clock menu more-arrow no yes

Filed under:

When a tabloid rumor is true, let’s not forget the entire decade it was wrong

New, 16 comments

The least interesting bad thing usually happens eventually 

AFI FEST 2015 Presented By Audi Opening Night Gala Premiere Of Universal Pictures' 'By The Sea' - Arrivals Photo by Kevin Winter/Getty Images

After 11 years of grocery store check-out tabloids like US Weekly, In Touch, Star, and even the occasionally reputable People reporting that Brad Pitt and Angelina Jolie were splitting up, Brad Pitt and Angelina Jolie have split up.

Neither one of these people have ever been very independently interesting as celebrities, both because they’re reliably good at their jobs and because they aren’t that chatty with the public. There aren’t a lot of plot points in the narrative about Brad and Angelina. While their relationship has spanned a decade, the public has insisted on sordid shows of solidarity with Pitt’s ex-wife Jennifer Aniston and hyperbole about how often Pitt and Jolie have adopted children from Cambodia, Vietnam, and Ethiopia. But once those wells were dry, the only thing left to report about this rich and famous couple was that they were about to stop being a rich and famous couple.

Tabloids have reported this for the last decade. Jezebel's Bobby Finger rounded up the dozens of covers proclaiming this breakup, and though he says they "called it over and over and over," I'd say he's only part right. What they did was more like putting it all on the same random roulette number until they struck.

brad

Today, a broken clock is right. Jolie has filed divorce papers that cite the standard "irreconcilable differences." TMZ’s report also suggests that she will hire Hollywood’s most notorious divorce lawyer, Laura Wasser (who also handled Jolie’s divorce from Billy Bob Thornton in 2003). This is not because "sources" were telling the truth or because Star hires good reporters. It’s because the least interesting bad thing will usually happen if you just wait long enough. People will usually do the most boring thing, which is to stay married or get divorced, given enough time.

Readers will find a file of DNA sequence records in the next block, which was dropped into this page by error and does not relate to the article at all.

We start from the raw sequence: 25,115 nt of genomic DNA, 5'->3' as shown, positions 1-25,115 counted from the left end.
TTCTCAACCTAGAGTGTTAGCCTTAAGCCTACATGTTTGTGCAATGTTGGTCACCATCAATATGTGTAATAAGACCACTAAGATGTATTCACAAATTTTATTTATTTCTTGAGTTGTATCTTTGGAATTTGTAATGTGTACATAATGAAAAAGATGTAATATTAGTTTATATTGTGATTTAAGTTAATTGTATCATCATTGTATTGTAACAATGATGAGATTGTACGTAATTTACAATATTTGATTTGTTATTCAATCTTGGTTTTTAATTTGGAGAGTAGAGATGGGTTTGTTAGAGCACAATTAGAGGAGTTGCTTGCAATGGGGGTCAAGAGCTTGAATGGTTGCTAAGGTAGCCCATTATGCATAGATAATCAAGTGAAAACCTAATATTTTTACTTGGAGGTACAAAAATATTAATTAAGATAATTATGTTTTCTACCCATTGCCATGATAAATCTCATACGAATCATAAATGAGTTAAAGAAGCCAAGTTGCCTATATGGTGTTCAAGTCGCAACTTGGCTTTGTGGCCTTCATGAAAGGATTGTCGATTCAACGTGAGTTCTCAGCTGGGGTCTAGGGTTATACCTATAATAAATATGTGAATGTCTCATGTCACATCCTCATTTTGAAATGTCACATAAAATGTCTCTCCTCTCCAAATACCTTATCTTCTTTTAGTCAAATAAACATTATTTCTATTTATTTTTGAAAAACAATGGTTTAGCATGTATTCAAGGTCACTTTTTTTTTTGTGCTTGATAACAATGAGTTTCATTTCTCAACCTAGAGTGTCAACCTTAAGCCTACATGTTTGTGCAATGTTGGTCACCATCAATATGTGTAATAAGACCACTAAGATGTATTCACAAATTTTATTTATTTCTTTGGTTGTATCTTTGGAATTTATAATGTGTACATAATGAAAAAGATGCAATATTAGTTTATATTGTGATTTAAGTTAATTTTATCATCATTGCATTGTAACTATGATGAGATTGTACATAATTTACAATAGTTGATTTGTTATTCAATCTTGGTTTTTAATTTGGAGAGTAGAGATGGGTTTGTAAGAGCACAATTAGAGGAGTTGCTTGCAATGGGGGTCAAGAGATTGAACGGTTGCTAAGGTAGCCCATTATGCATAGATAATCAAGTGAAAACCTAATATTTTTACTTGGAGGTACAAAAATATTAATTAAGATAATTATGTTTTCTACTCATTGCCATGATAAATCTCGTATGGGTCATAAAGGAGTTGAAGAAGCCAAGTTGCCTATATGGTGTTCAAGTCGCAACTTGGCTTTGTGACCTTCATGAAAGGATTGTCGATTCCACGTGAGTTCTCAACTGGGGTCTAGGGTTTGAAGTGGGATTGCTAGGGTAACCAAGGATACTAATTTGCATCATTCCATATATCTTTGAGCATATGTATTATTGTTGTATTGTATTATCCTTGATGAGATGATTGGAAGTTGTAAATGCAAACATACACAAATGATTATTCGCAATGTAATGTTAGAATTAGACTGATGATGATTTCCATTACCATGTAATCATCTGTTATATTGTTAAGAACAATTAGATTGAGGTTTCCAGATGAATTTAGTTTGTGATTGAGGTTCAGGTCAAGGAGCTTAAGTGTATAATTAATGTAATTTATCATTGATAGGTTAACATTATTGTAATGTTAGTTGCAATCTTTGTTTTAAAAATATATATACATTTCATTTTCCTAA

The editors of tabloids know this better than anyone, and are certainly aware that every time they write a headline they are taking a gamble on the likelihood of its veracity. As Finger points out in his weekly tabloid column "Midweek Madness," Katie Holmes and Jamie Foxx are about to get married for "what feels like the 52nd time in three years." Maybe, eventually, it will be true! Writing the headline over and over certainly makes it feel more likely even if that’s not technically how the universe works.

I’m not trying to say that the end of an 11-year relationship is uninteresting and unimportant to the people it happens to. I’m sure it is very painful, and compliments are in order for anyone who makes a relationship work for over a decade. But it is broadly uninteresting because it happens all the time, and it usually happens for non-titillating reasons, like "irreconcilable differences."

On the bright side: today is a huge moment of vindication for Us Weekly who recently printed a cover story about an engagement ring Tom Hiddleston bought for Taylor Swift. Get together or stay apart? They made the wrong bet last time, but they were bound to land on red eventually.

Most people break up.